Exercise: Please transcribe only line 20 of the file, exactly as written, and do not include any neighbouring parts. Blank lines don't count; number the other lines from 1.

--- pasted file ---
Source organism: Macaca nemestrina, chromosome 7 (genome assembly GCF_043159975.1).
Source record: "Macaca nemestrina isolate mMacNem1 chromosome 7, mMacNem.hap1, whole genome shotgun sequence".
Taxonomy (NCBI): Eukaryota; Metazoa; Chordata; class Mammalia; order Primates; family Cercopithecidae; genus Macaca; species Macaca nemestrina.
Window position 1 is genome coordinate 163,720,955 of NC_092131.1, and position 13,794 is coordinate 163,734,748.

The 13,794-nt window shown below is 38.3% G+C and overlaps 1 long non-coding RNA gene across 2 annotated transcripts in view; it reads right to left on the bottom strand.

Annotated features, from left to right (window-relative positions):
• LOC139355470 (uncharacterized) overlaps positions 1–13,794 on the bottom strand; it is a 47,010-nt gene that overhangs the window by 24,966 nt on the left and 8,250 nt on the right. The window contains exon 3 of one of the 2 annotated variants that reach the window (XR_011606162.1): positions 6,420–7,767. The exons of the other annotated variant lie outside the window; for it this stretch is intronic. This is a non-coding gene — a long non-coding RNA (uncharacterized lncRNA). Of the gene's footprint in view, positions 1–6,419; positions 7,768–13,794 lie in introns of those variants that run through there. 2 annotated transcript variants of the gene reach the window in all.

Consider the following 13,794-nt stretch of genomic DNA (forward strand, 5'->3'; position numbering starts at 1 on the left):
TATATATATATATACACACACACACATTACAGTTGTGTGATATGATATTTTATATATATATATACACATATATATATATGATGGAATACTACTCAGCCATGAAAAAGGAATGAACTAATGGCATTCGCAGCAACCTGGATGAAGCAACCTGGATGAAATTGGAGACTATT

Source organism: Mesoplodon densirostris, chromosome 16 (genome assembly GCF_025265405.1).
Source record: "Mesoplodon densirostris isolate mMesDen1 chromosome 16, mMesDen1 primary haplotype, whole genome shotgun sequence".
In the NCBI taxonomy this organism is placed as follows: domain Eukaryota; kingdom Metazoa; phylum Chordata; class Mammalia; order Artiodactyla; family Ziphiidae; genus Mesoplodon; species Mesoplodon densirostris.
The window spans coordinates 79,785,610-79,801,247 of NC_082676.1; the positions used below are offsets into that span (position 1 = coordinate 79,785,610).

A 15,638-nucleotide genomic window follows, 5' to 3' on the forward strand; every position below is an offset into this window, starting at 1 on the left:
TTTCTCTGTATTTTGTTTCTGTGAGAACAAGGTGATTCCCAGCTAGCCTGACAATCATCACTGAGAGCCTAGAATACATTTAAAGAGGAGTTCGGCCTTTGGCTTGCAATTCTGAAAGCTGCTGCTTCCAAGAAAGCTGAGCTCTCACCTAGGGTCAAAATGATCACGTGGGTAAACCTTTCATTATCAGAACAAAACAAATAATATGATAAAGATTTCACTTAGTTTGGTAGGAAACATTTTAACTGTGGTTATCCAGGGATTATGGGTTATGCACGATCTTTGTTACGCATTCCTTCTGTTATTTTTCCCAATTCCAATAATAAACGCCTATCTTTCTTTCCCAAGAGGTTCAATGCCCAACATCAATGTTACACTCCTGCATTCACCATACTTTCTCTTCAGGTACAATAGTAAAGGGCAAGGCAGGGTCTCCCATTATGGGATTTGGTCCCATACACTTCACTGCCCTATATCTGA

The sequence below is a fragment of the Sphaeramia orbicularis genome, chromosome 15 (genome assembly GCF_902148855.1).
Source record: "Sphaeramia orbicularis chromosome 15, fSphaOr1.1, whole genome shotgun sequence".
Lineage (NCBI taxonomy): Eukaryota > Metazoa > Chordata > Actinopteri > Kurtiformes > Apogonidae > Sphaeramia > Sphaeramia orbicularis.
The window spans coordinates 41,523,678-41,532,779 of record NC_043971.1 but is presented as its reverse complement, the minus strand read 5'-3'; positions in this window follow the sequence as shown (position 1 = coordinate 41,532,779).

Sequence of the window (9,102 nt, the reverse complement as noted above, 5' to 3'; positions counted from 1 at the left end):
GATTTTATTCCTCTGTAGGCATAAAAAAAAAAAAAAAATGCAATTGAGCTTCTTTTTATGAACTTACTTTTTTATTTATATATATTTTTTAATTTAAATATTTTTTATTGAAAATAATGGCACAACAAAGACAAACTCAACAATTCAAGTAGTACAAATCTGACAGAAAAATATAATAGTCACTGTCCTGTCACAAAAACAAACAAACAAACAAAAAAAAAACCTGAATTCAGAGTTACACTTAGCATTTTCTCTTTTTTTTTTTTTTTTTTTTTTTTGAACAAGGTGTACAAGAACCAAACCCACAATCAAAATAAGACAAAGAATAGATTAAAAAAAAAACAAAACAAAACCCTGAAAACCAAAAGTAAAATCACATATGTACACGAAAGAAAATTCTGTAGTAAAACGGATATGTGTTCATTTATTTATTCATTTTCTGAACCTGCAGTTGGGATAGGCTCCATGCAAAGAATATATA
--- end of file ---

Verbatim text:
Sequence of the window (9,102 nt, the reverse complement as noted above, 5' to 3'; positions counted from 1 at the left end):